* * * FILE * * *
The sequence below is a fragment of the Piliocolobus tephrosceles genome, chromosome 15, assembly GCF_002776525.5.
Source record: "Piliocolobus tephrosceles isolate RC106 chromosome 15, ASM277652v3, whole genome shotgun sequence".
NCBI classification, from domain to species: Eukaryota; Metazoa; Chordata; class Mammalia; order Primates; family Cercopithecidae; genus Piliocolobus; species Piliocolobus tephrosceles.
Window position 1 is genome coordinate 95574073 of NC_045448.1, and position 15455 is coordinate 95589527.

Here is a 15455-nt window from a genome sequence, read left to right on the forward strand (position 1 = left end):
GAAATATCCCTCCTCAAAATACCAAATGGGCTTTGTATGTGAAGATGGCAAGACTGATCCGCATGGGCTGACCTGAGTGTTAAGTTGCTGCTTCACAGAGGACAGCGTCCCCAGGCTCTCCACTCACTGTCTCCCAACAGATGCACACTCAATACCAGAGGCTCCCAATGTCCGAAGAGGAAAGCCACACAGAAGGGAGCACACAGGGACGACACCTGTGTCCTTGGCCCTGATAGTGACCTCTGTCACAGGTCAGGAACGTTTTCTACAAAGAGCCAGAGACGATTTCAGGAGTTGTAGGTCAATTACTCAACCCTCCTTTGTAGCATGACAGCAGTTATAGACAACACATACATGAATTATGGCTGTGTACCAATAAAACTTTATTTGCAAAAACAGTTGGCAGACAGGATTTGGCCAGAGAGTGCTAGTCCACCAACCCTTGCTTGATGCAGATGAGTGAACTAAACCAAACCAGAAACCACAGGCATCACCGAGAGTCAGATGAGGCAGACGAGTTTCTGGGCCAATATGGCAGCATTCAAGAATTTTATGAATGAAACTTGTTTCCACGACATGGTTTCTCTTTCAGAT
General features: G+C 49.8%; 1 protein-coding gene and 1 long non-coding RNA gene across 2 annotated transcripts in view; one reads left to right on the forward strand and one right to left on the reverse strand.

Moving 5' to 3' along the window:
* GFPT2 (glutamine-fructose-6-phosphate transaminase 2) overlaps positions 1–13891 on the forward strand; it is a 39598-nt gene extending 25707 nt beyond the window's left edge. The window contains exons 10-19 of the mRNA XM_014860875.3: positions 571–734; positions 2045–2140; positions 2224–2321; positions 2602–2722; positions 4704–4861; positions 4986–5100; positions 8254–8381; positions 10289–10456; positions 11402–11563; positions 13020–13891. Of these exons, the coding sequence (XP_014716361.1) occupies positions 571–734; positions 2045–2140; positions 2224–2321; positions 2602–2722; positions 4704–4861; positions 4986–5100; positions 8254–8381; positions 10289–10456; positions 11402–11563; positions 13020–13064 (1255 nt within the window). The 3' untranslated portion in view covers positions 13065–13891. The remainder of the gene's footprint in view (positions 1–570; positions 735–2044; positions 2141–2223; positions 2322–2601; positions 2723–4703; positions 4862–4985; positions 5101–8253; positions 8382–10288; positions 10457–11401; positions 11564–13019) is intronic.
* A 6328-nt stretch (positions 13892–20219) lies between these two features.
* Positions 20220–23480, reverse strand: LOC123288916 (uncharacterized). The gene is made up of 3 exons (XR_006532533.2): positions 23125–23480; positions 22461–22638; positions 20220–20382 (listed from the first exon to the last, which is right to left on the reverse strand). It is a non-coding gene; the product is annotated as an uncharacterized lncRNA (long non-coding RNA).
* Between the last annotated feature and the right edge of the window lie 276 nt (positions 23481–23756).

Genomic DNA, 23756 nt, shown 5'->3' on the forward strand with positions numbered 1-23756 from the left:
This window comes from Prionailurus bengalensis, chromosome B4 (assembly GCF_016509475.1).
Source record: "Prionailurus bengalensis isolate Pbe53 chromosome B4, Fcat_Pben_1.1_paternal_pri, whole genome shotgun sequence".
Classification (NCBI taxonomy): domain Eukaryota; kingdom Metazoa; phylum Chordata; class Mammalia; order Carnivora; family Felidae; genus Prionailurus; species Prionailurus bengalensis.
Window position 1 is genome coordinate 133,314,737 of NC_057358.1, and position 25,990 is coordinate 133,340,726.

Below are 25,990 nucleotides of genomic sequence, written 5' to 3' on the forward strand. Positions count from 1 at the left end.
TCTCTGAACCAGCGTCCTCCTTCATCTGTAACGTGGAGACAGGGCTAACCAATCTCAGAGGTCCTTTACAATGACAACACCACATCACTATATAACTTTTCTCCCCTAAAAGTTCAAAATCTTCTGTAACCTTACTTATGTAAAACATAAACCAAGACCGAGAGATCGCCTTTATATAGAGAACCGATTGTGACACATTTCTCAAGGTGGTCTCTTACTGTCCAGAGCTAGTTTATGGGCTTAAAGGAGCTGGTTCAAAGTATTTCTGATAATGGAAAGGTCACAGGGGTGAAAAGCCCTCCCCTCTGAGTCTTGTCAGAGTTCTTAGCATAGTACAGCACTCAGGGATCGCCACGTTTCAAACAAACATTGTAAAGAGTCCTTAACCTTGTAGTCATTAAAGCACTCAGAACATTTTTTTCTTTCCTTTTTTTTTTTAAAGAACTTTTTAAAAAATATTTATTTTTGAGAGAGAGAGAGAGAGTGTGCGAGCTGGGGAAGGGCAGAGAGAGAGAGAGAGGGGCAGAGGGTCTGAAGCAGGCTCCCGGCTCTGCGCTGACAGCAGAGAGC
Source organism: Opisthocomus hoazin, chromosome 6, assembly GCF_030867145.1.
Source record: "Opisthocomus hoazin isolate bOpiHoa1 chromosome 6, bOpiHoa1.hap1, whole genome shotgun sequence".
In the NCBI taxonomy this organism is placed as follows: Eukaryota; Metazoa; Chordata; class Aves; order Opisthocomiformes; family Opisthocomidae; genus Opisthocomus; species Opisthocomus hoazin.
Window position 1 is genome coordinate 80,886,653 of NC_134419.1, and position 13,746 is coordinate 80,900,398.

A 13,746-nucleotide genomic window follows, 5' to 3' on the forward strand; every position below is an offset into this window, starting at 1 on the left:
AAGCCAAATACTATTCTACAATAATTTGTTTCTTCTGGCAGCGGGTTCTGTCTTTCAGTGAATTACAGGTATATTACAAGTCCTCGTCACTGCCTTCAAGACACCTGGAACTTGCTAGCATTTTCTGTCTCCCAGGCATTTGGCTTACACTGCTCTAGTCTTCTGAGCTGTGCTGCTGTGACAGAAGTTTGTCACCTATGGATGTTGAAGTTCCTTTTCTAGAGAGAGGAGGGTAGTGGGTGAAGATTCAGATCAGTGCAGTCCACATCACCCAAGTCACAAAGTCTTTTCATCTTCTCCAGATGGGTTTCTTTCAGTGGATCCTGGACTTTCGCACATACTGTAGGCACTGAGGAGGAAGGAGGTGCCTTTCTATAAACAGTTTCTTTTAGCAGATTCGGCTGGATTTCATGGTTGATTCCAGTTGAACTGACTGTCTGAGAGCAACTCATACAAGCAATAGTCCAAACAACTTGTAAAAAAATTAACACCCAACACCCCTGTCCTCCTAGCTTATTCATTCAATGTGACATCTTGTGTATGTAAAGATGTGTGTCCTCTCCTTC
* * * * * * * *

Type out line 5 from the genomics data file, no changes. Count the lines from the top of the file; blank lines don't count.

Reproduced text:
Here is a 15455-nt window from a genome sequence, read left to right on the forward strand (position 1 = left end):